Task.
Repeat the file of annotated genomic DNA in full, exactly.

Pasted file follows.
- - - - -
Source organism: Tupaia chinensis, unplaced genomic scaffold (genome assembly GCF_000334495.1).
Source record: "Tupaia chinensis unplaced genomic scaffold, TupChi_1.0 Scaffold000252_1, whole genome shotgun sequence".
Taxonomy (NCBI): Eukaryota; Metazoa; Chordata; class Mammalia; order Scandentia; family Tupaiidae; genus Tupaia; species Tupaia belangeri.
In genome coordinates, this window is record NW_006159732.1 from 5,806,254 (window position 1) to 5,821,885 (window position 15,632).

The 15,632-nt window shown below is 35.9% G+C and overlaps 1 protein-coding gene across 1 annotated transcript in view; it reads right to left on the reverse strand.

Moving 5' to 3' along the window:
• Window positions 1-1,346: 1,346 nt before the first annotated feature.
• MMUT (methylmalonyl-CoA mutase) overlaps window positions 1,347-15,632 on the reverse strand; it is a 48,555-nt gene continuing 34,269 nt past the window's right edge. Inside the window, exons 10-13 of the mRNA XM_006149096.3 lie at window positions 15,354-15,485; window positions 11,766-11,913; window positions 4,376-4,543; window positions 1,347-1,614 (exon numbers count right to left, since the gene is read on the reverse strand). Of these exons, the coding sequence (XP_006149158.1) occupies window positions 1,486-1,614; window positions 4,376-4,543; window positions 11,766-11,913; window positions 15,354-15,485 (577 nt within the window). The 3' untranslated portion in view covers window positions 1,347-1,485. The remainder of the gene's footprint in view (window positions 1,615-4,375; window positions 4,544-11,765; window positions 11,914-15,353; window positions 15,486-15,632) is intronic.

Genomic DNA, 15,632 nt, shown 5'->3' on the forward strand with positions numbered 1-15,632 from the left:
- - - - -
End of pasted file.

Source organism: Tupaia chinensis, unplaced genomic scaffold (genome assembly GCF_000334495.1).
Source record: "Tupaia chinensis unplaced genomic scaffold, TupChi_1.0 Scaffold000252_1, whole genome shotgun sequence".
Taxonomy (NCBI): Eukaryota; Metazoa; Chordata; class Mammalia; order Scandentia; family Tupaiidae; genus Tupaia; species Tupaia belangeri.
In genome coordinates, this window is record NW_006159732.1 from 5,806,254 (window position 1) to 5,821,885 (window position 15,632).

The 15,632-nt window shown below is 35.9% G+C and overlaps 1 protein-coding gene across 1 annotated transcript in view; it reads right to left on the reverse strand.

Moving 5' to 3' along the window:
• Window positions 1-1,346: 1,346 nt before the first annotated feature.
• MMUT (methylmalonyl-CoA mutase) overlaps window positions 1,347-15,632 on the reverse strand; it is a 48,555-nt gene continuing 34,269 nt past the window's right edge. Inside the window, exons 10-13 of the mRNA XM_006149096.3 lie at window positions 15,354-15,485; window positions 11,766-11,913; window positions 4,376-4,543; window positions 1,347-1,614 (exon numbers count right to left, since the gene is read on the reverse strand). Of these exons, the coding sequence (XP_006149158.1) occupies window positions 1,486-1,614; window positions 4,376-4,543; window positions 11,766-11,913; window positions 15,354-15,485 (577 nt within the window). The 3' untranslated portion in view covers window positions 1,347-1,485. The remainder of the gene's footprint in view (window positions 1,615-4,375; window positions 4,544-11,765; window positions 11,914-15,353; window positions 15,486-15,632) is intronic.

Genomic DNA, 15,632 nt, shown 5'->3' on the forward strand with positions numbered 1-15,632 from the left: